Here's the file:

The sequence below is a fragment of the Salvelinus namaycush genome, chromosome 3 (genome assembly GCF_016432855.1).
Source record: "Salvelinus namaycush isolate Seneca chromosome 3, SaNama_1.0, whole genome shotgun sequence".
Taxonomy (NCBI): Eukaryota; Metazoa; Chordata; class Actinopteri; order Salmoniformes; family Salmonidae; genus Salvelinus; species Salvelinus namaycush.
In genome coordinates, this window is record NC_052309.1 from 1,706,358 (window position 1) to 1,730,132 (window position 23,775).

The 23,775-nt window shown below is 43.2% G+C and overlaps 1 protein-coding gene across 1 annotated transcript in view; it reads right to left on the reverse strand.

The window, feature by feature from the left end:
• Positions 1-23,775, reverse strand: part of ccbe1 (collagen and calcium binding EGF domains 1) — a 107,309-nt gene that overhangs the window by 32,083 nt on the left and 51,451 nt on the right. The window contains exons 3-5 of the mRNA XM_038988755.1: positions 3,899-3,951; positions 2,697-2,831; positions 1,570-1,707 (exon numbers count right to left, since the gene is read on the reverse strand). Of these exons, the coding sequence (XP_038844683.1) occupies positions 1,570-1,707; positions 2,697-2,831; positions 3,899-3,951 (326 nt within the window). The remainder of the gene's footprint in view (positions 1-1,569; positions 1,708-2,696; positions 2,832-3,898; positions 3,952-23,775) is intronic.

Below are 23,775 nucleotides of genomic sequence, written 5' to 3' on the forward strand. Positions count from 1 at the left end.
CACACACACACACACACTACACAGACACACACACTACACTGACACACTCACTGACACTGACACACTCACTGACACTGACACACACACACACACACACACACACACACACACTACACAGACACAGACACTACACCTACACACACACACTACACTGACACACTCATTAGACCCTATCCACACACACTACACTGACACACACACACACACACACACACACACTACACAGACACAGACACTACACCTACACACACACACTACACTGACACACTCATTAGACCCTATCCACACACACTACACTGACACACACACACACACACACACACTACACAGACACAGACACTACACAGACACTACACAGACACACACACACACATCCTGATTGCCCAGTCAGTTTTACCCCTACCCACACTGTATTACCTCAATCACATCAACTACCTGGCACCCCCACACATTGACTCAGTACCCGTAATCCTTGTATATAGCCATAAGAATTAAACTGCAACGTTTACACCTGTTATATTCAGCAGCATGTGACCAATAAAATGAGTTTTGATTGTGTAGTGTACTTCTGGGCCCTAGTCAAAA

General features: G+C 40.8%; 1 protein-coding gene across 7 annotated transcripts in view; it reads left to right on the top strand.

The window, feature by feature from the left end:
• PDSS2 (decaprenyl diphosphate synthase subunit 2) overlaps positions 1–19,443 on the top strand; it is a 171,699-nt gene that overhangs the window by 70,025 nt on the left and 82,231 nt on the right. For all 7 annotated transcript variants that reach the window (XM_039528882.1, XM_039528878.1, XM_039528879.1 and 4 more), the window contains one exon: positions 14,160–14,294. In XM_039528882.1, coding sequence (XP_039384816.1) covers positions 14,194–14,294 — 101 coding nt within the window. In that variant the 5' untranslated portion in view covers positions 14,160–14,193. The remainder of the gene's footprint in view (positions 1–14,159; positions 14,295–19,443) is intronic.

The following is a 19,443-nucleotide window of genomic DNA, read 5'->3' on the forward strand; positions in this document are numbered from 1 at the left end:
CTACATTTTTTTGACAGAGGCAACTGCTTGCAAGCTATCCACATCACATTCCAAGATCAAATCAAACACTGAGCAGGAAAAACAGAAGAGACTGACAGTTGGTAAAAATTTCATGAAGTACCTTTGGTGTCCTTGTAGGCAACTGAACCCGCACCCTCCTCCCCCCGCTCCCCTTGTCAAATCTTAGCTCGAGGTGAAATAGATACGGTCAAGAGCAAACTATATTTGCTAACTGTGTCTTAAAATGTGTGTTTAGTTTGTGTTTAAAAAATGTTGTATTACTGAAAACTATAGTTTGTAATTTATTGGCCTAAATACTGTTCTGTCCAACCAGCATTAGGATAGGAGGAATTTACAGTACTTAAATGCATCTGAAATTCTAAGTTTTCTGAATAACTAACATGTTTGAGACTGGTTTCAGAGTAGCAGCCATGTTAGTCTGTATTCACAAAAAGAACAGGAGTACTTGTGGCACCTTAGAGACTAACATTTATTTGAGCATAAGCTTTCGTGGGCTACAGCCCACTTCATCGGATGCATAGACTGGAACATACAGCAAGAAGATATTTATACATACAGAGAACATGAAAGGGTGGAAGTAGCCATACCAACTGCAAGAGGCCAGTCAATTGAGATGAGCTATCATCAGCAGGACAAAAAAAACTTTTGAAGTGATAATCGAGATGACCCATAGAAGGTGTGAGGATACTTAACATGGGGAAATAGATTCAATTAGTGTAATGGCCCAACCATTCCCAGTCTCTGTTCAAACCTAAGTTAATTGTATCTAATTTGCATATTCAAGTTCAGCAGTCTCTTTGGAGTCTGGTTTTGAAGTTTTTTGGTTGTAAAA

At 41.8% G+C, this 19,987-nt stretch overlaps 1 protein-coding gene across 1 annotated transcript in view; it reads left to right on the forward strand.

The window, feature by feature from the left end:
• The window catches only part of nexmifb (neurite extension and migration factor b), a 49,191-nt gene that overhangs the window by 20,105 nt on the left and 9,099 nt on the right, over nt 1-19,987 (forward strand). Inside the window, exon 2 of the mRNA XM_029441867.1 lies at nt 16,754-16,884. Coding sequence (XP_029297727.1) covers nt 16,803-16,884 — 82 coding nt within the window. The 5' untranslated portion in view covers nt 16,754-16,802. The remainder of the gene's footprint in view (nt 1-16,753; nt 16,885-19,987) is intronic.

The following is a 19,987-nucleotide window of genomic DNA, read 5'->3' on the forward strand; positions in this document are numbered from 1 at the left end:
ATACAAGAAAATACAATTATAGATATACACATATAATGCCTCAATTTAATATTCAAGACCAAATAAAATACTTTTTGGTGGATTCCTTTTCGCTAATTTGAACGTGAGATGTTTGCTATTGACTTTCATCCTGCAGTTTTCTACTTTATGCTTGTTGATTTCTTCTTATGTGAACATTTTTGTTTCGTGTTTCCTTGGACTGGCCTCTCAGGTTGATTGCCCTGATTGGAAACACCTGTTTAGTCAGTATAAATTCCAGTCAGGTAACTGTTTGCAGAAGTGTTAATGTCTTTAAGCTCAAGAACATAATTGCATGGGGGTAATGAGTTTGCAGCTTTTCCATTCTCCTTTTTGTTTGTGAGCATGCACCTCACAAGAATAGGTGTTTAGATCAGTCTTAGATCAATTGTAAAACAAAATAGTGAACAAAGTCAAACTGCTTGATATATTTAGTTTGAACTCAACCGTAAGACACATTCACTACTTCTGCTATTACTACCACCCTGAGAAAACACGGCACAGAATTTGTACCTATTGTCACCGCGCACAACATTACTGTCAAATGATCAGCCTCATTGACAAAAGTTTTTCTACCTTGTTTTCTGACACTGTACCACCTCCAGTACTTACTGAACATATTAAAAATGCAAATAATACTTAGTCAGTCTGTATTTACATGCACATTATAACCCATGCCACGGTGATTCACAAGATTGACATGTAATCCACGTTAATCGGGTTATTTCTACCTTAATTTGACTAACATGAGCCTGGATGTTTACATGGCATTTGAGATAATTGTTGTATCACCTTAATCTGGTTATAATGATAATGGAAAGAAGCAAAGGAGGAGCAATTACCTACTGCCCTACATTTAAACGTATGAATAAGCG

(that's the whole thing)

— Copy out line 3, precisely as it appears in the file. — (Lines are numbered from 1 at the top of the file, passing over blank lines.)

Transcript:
Taxonomy (NCBI): Eukaryota; Metazoa; Chordata; class Actinopteri; order Salmoniformes; family Salmonidae; genus Salvelinus; species Salvelinus namaycush.